RELATED: Defense gets major increase pay raise for troops in budget plan

The new building would be funded at one time instead of broken into two stages. The Air Force had initially asked for $116 million with another $66 million to be requested in future years.

The annual measure sets policies and a budget outline for the Pentagon that are funded by a subsequent appropriations bill that typically follows its parameters fairly closely.

“To put it in perspective, this building would receive more military construction funding than Wright-Patterson received in military construction funding in the last nine years,” Michael Gessel, Dayton Development Coalition vice president of federal programs, said earlier this month.

Congressman Mike Turner, R-Dayton, chair of the House Armed Services Subcommittee on Tactical Air and Land Forces pushed for multiple provisions included in the legislation including the NASIC expansion and expediting hiring of civilians into high-tech fields.

“All of the provisions I included in the National Defense Authorization Act remained in the bill and overwhelmingly passed the House today, bringing our community one step closer to getting $182 million for a new building at Wright-Patterson Air Force Base,” Turner said in a statement. “I fought for key provisions in this bill to bolster our community, ensure the safety of our men and women in uniform, and keep our country secure.”

RELATED: Top Air Force leader to grads at Wright-Patt: ‘Our nation needs you desperately

The military got a major budget increase under the terms of a bipartisan pact passed earlier this year that the Pentagon's many allies in Washington promise will address shortfalls in military readiness such as pilot training, maintenance of equipment, and procurement of new weapons systems.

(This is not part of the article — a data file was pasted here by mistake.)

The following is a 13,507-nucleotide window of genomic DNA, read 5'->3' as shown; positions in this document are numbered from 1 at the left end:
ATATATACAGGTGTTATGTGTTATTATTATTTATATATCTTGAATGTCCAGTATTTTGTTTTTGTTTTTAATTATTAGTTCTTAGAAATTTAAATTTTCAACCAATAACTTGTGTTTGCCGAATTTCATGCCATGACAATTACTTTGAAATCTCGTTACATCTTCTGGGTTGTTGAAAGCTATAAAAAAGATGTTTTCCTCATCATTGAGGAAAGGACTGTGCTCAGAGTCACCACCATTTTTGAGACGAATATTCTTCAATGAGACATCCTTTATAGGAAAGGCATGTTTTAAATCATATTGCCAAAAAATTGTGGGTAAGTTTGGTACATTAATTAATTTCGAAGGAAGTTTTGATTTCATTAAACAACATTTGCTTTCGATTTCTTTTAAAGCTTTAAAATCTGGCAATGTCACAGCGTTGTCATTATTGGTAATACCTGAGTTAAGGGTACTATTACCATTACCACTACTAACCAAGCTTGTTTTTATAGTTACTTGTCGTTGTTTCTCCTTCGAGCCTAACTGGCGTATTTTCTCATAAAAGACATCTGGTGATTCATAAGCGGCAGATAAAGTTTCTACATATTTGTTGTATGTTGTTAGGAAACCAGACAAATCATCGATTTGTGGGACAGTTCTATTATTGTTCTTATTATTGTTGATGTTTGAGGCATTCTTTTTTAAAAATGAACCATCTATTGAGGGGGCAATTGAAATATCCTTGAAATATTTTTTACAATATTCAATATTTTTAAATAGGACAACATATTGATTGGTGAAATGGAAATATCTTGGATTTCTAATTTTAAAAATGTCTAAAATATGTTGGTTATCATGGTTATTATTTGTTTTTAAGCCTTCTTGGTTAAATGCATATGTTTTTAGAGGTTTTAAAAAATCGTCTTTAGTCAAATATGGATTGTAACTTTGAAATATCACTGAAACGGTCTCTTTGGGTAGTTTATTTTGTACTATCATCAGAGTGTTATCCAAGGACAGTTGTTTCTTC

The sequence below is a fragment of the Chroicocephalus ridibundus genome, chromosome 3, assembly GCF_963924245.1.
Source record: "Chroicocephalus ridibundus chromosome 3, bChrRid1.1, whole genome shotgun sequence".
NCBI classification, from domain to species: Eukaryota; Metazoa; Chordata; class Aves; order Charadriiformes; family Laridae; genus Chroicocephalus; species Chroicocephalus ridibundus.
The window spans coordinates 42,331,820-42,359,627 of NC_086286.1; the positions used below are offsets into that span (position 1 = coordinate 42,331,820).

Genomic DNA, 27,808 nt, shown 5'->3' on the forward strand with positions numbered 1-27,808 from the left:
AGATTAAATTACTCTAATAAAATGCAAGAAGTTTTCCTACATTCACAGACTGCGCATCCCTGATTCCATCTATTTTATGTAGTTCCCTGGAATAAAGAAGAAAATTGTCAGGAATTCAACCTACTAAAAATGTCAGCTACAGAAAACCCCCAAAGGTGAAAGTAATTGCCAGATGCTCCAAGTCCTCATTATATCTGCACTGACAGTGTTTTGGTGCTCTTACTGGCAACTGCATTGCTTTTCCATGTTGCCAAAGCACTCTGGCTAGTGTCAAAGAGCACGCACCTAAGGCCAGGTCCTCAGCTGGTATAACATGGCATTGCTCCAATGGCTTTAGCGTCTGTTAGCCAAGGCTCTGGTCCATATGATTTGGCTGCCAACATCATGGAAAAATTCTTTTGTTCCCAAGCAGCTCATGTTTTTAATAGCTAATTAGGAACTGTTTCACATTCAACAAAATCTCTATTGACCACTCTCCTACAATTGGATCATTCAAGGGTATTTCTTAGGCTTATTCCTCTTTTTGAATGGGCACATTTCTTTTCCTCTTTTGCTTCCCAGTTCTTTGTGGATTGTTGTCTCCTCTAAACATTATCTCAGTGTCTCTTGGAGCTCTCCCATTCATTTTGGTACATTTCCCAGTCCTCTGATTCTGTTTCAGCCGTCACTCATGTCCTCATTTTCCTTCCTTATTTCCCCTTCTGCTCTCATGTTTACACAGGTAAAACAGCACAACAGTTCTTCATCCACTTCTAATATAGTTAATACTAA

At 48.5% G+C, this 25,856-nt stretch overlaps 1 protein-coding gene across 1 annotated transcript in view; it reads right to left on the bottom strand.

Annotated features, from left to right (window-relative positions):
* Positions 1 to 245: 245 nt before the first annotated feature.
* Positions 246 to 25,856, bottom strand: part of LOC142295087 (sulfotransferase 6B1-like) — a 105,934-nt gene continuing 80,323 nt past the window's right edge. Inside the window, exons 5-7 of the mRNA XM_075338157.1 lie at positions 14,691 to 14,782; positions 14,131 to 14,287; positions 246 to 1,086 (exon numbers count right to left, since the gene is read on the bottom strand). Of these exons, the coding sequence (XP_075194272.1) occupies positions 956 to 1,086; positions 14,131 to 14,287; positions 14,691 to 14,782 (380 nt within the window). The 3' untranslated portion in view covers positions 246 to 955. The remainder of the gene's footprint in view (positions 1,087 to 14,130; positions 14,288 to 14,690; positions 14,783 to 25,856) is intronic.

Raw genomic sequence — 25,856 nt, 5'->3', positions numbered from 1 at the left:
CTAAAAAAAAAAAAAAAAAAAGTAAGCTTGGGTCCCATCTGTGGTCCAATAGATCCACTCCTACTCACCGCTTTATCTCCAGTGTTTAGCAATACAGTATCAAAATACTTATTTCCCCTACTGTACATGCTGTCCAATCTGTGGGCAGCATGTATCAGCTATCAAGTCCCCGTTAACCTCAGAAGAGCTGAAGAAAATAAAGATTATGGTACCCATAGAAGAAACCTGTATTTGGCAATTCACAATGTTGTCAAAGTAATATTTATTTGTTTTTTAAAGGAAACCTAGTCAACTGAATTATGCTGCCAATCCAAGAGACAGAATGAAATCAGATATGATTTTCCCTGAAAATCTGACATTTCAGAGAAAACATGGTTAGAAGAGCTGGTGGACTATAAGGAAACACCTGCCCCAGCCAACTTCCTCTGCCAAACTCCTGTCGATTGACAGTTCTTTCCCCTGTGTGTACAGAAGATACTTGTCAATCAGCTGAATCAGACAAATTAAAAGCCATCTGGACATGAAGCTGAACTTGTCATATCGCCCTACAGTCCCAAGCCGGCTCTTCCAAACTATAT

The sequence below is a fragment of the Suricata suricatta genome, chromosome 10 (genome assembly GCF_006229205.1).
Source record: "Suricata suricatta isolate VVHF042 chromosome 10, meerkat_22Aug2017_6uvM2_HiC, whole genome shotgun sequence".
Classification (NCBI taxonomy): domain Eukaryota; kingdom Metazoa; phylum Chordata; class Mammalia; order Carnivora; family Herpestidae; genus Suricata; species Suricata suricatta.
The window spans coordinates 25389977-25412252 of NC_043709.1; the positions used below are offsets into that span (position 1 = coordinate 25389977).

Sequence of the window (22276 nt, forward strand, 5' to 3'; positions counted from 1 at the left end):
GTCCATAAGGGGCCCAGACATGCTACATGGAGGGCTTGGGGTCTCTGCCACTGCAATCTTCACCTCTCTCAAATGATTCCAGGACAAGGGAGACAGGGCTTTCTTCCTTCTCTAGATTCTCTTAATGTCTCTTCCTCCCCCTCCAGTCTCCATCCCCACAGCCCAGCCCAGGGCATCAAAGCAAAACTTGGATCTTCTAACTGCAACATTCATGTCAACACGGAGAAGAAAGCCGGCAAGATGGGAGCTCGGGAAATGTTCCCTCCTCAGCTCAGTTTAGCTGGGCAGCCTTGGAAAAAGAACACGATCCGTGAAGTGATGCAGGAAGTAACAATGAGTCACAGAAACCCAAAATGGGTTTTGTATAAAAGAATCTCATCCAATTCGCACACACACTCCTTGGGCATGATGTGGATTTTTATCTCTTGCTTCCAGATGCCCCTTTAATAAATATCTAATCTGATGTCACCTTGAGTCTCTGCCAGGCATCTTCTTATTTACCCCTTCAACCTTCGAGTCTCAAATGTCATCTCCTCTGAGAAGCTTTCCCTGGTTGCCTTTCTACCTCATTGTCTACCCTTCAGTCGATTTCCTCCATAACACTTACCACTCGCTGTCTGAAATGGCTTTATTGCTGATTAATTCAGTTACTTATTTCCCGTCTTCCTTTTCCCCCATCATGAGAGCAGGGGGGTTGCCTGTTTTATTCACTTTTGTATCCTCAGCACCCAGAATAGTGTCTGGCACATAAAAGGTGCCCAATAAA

Readiness issues contributed to a situation in which almost four times as many military service members died in training accidents as opposed to combat. Just this spring, aviation accidents have claimed 25 lives.

House Armed Services Committee Chairman Mac Thornberry, R-Texas, said that the measure puts a particular focus on pilot training and retention.

"The key focus of this bill is restoring readiness to ensure that when our men and women in uniform go out on mission, they have the best equipment, the best training and the best support our nation can provide," Thornberry said.

The measure would block the use of operational military units or military equipment if President Donald Trump carries out plans for a massive military parade in Washington, D.C., if it would hamper military readiness.

Staff writer Barrie Barber and The Associated Press contributed to this report

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“Situation normal” as Trump cancels summit with Kim Jong Un

Published: Thursday, May 24, 2018 @ 2:58 PM

After days of increasingly bellicose statements from Pyongyang, President Donald Trump on Thursday pulled the plug on a scheduled June 12 summit meeting with North Korean leader Kim Jong Un, but left the door open to future negotiations over efforts to denuclearize the Korean Peninsula.

“If and when Kim Jong Un chooses to engage in constructive dialogue and actions, I am waiting,” the President said at the White House.

Mr. Trump’s remarks came several hours after he sent a letter to Kim Jong Un, calling off their summit, as U.S. officials laid the blame directly on the North Koreans.